The Other Eye by Ana Matias


Every other day, my therapist gathers fallen branches from outside her office. She arranges them haphazardly, like a reminder, placing them in a glass vase next to the open tissue box. It’s a small habit I find endearing. Once, I asked why there were never flowers in her arrangements. Their lives were already brief enough, was my therapist’s reply.

Today, I tell her about last night’s vivid dream. One she told me to expect, given the course of treatment. This type of psychotherapy (called EMDR, or Eye Movement Desensitization and Reprocessing) is known to accelerate the healing of emotional pain and easing the mind’s access to traumatic memories. During our sessions, my therapist asks me to focus on a recollection, or a particular nightmare. She then places a set of headphones over my head, telling me to close my eyes and follow the sounds that click in my ears, first the right, then the left, a movement mimicking the restlessness that summons the motion pictures of dreams. This conscious movement of the eyes causes internal associations to arise. Glimpses, physical sensations, a sudden feeling.

In our first session, my therapist asked me to imagine a calm, comforting place. “What kind of place are you picturing?” she asked after a few moments of silence. Nothing came to mind, and I was overcome by an inexplicable sense of failure. Frustrated, I decided to picture a beach, the waves coming and going as the noises clicked in their alternating rhythm. Then, out of that imagined blue, came a sob, followed by another. It took a while to realize that I was crying, a while longer to figure out why. According to my therapist, the clicking sounds persuade the mind to make associations: shards of childhood memories, rushed symbols, the face of someone you hadn’t thought about in years. The treatment would help lift the dust, any uncovered clue offering potential value. The meaning behind these associations are mere suggestions, a distant voice hailing from across the dunes, one we stumble after hoping it will lead us somewhere. Vivid dreams are a common side effect to all this rummaging around. The way I understood it then was that once you convince it to talk, the mind gets a taste for it. Once acquired, it can’t help but want more and more.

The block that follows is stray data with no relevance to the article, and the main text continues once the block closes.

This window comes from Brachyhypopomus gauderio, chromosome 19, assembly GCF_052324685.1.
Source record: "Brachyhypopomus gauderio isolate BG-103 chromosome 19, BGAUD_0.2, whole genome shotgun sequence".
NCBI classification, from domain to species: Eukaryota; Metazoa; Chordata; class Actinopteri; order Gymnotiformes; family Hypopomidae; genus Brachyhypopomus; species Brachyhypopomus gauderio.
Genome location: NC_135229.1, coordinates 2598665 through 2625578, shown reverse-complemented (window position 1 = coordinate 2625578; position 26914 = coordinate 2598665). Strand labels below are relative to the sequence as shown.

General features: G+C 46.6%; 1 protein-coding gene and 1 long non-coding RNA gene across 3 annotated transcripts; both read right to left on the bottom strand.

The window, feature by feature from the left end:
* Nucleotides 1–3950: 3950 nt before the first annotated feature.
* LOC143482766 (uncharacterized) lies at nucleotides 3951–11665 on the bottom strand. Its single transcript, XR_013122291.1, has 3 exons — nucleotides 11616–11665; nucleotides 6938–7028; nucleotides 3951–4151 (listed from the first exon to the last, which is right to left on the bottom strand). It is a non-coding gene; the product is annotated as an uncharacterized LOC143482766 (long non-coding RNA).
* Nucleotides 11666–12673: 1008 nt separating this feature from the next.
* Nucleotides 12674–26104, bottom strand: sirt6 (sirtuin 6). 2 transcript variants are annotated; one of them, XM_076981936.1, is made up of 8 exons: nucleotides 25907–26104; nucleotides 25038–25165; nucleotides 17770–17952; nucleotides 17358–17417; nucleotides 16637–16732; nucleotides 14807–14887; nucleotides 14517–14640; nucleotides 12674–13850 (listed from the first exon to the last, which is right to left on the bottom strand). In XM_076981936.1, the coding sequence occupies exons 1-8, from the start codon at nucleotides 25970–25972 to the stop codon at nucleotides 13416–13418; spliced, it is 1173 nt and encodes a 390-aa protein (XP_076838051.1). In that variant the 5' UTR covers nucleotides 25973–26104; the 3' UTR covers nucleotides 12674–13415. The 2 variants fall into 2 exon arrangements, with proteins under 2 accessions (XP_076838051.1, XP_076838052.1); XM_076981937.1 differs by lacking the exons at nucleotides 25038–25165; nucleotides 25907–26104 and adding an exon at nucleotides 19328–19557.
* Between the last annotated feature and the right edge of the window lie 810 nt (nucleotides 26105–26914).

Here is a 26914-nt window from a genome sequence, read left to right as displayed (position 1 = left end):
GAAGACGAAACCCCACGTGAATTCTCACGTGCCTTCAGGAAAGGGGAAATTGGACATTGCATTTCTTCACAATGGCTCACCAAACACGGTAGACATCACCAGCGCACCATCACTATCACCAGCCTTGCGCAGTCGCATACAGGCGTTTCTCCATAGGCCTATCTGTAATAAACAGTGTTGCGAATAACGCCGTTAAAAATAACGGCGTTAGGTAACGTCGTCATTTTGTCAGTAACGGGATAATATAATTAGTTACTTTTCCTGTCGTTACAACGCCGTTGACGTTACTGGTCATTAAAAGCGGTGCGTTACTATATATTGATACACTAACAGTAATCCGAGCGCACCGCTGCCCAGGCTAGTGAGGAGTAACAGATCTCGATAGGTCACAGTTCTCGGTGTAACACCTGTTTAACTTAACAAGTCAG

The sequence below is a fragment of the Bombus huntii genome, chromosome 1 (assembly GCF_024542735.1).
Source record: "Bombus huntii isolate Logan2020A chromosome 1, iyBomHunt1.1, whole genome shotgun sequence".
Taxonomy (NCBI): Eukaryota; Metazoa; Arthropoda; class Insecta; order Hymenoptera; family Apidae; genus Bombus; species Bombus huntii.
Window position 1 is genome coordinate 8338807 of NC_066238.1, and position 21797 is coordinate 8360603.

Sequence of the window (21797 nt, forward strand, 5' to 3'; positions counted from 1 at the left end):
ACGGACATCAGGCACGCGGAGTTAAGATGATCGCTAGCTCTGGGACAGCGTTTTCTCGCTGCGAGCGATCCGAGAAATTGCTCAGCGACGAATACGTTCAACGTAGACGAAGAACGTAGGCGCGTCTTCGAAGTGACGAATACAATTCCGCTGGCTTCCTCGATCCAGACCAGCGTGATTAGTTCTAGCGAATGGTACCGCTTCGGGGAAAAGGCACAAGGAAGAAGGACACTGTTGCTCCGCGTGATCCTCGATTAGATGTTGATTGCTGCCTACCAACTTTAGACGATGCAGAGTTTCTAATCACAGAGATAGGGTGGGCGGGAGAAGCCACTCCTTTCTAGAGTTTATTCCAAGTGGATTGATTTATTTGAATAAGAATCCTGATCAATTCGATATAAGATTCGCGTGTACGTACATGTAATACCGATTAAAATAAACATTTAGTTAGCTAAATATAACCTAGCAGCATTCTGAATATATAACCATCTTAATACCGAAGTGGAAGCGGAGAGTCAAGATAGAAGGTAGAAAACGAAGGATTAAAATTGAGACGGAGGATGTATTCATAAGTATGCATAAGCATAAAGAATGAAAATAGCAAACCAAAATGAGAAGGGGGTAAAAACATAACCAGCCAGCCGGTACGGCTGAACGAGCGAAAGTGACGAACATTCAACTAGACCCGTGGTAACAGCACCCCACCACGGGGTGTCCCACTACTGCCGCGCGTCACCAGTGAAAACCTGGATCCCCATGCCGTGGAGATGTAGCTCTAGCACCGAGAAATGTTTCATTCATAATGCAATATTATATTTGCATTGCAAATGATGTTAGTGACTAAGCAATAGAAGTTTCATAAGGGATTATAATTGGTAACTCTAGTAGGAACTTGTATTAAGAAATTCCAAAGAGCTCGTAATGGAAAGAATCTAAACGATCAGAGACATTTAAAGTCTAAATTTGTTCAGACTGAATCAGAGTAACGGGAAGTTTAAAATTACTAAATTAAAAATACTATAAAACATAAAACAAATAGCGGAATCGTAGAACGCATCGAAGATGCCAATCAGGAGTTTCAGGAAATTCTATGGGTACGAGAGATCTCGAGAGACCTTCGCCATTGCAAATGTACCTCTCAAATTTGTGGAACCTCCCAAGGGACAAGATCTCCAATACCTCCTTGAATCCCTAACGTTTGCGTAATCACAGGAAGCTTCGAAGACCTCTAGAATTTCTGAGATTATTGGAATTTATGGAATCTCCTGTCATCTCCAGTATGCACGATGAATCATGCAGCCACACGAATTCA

My therapist keeps her books on proud display in her office. Some rest under the table, others on the bookcase behind the chaise lounge, its black leather upholstery hinting at her clinical approach. For this reason, my therapist’s interest in my dreams never really surprised me. I suppose the dreams of a repressed person are more interesting to interpret than those of a healthy, well-adjusted one. The more someone is unwilling to see, the more the mind becomes roundabout in its messages. More poetic. I admit that a part of me appreciates being pried open, being considered interesting in some way. Another, however, resents being observed so clinically, a feathery, caged-in sort of feeling.